Does the above look like you? Looks like me last night, trying to deal with my son’s inability to get his homework done on time. If you are at home with a baby (God bless you), then this might seem far away. But, as I sit here at 6am forcing my son to do a study guide for his test today, I think back to when he was a baby and his path to the young man he is today.
There are all types of mothers as you know. The ones that use a pacifier, the ones that use pampers, the ones that let their baby cry themselves to sleep and the ones who do their kid’s science project (that would be me). At the end of the day, we are all the same. We love our children more than anything on this planet, and we want them to be happy and successful.
I read this article by Erica Jong in the WSJ about attachment parenting and about the guilt mothers have about being perfect. And, as she says, “Unless you’ve been living on another planet, we’ve endured an orgy of motherphilia for at least the last two decades”. Everything, it seems, is about the children these days. Mother be damned — she has to put her life on hold.
I’m not saying that the women who have quit their jobs to be full time moms are bad. What I’m realizing is that as a mom, you have to find your balance (See last Thursday), and not forget about who you are. And, to stop beating yourself up for not being at every soccer game, or every parent potluck, or for getting a sitter so you can remember why you like your husband.
The endless driving to activities and playdates, and the constant barrage of stimulation that we thrust upon our children is only going to hurt them in the end. It’s like this never ending fight to have the smartest and most sophisticated child. And, in the end, they really just turn out about the same. I’m here to tell you this, because I was THAT mother. I had my son in every playgroup, every music together, mom & tot program, museum trips . . . something almost every day. All with the mindset of having the most well-rounded intelligent child ever. And, here I sit, while my son is painstakingly trying to get his homework done. The difference here is that I’m writing this post and he is getting his work done on his own (instead of me hovering making sure he is doing everything perfectly).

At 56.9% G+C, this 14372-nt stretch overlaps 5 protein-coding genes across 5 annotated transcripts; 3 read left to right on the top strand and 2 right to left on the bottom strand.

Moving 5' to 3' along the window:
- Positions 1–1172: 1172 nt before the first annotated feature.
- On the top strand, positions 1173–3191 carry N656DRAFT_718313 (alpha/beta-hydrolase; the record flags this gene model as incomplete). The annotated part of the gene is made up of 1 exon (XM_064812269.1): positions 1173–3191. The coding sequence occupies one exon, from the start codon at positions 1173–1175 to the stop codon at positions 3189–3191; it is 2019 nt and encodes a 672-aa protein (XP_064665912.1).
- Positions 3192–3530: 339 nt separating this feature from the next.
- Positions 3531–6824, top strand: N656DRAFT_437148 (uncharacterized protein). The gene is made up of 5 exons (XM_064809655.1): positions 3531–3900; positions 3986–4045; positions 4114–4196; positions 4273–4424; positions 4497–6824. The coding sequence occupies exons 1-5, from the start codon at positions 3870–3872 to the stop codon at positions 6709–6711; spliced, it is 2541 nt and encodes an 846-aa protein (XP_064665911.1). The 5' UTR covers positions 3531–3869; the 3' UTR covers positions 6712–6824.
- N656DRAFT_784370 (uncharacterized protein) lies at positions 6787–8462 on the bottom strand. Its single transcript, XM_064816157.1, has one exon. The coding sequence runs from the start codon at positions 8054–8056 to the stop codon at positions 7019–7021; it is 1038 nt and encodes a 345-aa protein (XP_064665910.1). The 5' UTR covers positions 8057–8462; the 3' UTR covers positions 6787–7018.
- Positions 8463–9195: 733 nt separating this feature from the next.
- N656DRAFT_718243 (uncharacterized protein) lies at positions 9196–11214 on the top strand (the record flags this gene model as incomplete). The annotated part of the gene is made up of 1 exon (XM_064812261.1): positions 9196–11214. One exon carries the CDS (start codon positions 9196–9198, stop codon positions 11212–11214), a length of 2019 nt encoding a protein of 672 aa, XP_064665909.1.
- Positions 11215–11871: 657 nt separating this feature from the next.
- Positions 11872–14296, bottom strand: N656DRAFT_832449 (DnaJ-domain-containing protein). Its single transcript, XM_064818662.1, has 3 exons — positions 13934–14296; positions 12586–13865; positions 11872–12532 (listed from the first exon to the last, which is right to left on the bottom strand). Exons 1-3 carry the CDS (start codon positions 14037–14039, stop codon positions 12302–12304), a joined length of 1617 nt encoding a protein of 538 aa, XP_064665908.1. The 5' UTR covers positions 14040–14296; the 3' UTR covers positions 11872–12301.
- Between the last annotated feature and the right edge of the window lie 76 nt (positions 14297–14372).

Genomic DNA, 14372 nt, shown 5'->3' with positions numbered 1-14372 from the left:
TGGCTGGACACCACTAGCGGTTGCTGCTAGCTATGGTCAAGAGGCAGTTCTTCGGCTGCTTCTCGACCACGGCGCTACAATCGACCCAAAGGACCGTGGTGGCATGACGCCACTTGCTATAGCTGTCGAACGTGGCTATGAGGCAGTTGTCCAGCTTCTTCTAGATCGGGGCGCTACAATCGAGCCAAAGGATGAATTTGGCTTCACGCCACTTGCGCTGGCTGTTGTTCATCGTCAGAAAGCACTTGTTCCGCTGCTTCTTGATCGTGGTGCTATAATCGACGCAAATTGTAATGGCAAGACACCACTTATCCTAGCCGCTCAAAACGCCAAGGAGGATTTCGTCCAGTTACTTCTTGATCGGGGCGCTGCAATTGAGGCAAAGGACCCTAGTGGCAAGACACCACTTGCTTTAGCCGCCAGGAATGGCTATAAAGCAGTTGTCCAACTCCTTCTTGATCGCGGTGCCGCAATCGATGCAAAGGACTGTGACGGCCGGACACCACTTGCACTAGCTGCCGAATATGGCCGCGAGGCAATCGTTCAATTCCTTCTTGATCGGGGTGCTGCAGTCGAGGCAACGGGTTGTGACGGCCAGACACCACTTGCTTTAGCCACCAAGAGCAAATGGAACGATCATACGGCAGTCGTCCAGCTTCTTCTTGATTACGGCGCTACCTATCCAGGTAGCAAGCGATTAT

As a mom, we should strive to do our best with what we have. Make your own rules about how you parent and remember that as a parent, we want to teach our children how to be their best — and we do that by example, not by running ourselves ragged. Our children will be better for it and will be independent thinkers and will learn how to do things on their own. This is the best gift we can give them.